Saturday 8 September 2012

Picture post number five - Melbourne's Luna Park

Melbourne by Yekkes

St. Kilda is a suburb of Melbourne. Located on the coast, the suburb has a number of faces - that of a slightly brash seaside resort, the busy main thoroughfare of Acland Street famous for its cake shops and cafes, many once owned by European Jewish immigrants escaping Europe in the 1930's and a large number of for the most part very well maintained art deco buildings.

The Luna Park is one of the defining buildings of St.Kilda.  Opened in 1912 to the design of lead architect T.H Eslick, the original attractions were contortionists and circus performers including an enormous 12 years old boy who weighed almost 350 pounds. His stage name was Big Ben. two years later the First World War started and claimed the lives of many Australians. During the war, the Luna Park was a venue for anti-German propaganda films with the audience encouraged to throw things at images of the Kaiser. 2012 is the centenary year and the Luna Park website includes a plea for people to come forward with their memories and photographs of the park. You can read how to do this, here.

The Palais Theatre, built in 1927, stands just beside the Luna Park. I am told the interior is a wonderful example of an art deco theatre, but at the time I visited it was closed for restoration works. Rarely used for drama in recent years, the theatre now plays host to pop music concerts.  There are several outstanding examples of art deco buildings in St. Kilda, including the Mandalay apartment block which faces the sea front and the beautiful, pristine white Del Mare house.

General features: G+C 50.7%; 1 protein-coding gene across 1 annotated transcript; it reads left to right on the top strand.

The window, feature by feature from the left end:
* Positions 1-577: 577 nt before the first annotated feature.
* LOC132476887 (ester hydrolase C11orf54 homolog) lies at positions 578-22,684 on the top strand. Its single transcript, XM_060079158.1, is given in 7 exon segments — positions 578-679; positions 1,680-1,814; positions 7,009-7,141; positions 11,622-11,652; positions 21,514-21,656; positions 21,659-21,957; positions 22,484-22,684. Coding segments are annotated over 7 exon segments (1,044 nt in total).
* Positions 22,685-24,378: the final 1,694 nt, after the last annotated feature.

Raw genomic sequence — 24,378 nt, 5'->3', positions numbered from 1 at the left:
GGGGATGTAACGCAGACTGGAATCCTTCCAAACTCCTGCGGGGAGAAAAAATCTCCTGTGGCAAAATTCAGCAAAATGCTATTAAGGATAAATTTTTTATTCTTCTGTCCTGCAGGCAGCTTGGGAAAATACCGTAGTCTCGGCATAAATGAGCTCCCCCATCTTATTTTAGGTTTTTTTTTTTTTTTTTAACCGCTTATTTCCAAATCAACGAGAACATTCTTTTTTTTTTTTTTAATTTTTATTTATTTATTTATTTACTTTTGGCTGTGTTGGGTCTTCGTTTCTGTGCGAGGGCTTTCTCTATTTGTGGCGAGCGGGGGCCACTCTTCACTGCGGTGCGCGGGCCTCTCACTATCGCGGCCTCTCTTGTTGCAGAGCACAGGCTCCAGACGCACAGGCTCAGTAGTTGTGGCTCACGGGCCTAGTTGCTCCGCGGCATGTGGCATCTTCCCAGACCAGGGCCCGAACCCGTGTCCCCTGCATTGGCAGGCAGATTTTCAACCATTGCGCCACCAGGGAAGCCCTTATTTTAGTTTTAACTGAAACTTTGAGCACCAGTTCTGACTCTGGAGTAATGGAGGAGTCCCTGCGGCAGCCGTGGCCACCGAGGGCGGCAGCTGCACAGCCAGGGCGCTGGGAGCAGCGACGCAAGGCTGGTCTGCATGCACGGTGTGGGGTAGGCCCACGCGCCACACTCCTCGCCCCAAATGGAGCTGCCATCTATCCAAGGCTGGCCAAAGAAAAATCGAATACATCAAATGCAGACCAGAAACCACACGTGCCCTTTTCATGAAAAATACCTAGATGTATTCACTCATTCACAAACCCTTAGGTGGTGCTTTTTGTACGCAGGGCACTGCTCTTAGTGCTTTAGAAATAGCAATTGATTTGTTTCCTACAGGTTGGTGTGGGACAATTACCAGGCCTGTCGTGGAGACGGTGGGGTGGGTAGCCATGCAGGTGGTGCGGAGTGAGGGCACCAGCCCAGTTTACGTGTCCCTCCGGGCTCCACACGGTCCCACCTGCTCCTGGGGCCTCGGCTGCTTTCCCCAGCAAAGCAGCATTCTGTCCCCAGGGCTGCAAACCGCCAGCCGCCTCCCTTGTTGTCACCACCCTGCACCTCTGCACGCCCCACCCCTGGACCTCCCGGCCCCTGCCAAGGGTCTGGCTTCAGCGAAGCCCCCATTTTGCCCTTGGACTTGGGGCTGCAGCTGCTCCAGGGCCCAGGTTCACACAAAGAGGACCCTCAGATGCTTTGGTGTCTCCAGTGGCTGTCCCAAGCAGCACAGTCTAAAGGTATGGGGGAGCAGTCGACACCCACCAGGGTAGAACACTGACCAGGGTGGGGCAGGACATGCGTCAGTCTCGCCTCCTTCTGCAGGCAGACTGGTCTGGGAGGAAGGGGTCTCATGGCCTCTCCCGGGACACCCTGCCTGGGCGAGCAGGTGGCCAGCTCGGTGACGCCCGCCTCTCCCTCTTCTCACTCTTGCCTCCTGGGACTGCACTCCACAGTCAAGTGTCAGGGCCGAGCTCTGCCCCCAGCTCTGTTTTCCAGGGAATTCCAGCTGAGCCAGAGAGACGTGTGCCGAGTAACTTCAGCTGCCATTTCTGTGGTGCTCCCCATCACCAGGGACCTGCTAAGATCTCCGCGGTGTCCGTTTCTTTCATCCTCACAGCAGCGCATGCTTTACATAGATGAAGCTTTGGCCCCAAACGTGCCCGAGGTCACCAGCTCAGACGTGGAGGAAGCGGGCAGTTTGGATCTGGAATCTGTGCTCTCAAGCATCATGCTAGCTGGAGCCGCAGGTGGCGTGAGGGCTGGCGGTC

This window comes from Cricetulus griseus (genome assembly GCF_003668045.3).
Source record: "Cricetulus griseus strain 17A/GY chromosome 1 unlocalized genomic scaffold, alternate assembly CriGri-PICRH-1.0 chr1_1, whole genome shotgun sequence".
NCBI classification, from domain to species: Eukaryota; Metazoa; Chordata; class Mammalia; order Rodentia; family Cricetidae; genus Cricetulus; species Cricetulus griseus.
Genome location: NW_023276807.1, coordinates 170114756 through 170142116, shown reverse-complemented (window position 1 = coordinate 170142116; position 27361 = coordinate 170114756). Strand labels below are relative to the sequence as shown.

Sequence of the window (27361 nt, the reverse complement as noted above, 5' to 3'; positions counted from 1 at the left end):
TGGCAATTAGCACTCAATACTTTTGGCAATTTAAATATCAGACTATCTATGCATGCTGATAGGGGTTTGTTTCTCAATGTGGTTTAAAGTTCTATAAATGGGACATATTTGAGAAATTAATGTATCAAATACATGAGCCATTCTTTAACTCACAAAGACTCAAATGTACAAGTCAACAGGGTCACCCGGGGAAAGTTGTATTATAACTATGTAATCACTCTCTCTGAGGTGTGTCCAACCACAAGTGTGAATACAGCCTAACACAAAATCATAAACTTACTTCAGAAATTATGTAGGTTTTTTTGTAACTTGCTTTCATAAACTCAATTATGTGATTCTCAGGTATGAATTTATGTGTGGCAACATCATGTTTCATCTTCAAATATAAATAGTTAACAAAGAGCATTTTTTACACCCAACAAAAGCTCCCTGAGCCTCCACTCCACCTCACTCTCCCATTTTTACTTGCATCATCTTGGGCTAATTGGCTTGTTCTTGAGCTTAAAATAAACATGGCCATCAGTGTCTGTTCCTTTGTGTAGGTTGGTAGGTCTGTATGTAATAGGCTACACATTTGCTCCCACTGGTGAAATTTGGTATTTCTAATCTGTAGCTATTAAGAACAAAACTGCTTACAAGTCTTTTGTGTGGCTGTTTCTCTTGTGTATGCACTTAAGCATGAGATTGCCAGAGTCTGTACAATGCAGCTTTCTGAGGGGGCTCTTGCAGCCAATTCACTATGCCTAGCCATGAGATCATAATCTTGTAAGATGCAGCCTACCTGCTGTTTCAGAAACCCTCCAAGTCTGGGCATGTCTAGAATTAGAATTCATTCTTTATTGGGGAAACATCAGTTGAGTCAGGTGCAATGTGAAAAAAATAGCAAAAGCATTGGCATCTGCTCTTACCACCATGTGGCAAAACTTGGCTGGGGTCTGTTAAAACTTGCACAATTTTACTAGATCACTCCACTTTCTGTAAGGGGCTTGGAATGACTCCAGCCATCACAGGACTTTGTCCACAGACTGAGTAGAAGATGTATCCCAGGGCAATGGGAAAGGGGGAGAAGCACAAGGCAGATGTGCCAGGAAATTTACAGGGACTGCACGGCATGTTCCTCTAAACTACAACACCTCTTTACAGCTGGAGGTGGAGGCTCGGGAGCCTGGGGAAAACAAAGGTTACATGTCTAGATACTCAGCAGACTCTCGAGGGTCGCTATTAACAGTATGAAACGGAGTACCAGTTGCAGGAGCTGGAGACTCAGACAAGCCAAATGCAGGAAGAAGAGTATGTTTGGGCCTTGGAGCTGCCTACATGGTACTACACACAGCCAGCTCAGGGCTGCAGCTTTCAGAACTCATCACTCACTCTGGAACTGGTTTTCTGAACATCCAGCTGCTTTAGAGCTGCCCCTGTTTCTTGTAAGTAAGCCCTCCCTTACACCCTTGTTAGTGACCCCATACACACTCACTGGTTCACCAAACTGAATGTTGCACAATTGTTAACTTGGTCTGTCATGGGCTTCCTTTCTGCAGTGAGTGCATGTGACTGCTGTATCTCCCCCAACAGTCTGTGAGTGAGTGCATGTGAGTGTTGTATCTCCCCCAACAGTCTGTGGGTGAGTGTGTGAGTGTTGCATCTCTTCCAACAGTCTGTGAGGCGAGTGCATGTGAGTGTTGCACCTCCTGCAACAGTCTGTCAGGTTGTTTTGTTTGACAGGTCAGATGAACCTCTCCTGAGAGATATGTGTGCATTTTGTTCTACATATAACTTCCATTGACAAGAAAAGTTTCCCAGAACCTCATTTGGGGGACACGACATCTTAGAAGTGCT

In preparation for the afternoon I spent in St. Kilda I had read almost all of a gripping book called  Cafe Scheherezade by Arnold Zable. The reason for this was that the book is set a cafe of the same name on Acland Street. Founded in the 1950's by an emigre Jewish couple, the cafe serves as the setting for the telling of the many stories of its customers in Zable's book. I saved the last chapter to read in the cafe but couldn't find it.  That was because it had closed and moved to another part of the city. Very disappointing and I was forced to seek consultation in one of the remaining cake shops.

St. Kilda is also home to the excellent Jewish Museum of Australia which in addition to staging some great exhibitions also organises guided walks around different parts of the city. I did the Carlton walk which included some great stories about changing communities and a close look at even more art deco buildings. Melbourne, and indeed Australia has many beautiful art deco buildings and a really active Art Deco and Modernism Society (of Australia). Robin Grow, President of the Society has written the definitive and exquisitely illustrated book on art deco in this city - "Melbourne Art Deco". Highly recommended.


  1. I grew up in and around St. Kilda.
    When were you there?
    Have you heard of Meyer Eidelson? Before your next visit check this out:


    1. Hi Sophie and thanks for the comment and info. I was in Melbourne in 2009 and again in 2011 - my daughter lives in Australia. I love Melbourne - great arts scene and friendly people!

  2. Hi Adrian thanks for the mention. Spent my first few years in St Kilda. We recently held another Society walk through the suburb, starting at the Palais. FWIW, I saw the Rolling Stones and Roy Orbison there in 1965! Luna Park was also an important meeting place during WW11, when Melbourne hosted US forces. My aunt, who just recently died in Philadelphia,met a young Marine bandsman at a dance at Luna Park and they later married. When we visited the family a few years ago, she said she still missed the beach at St Kilda!
    best wishes Robin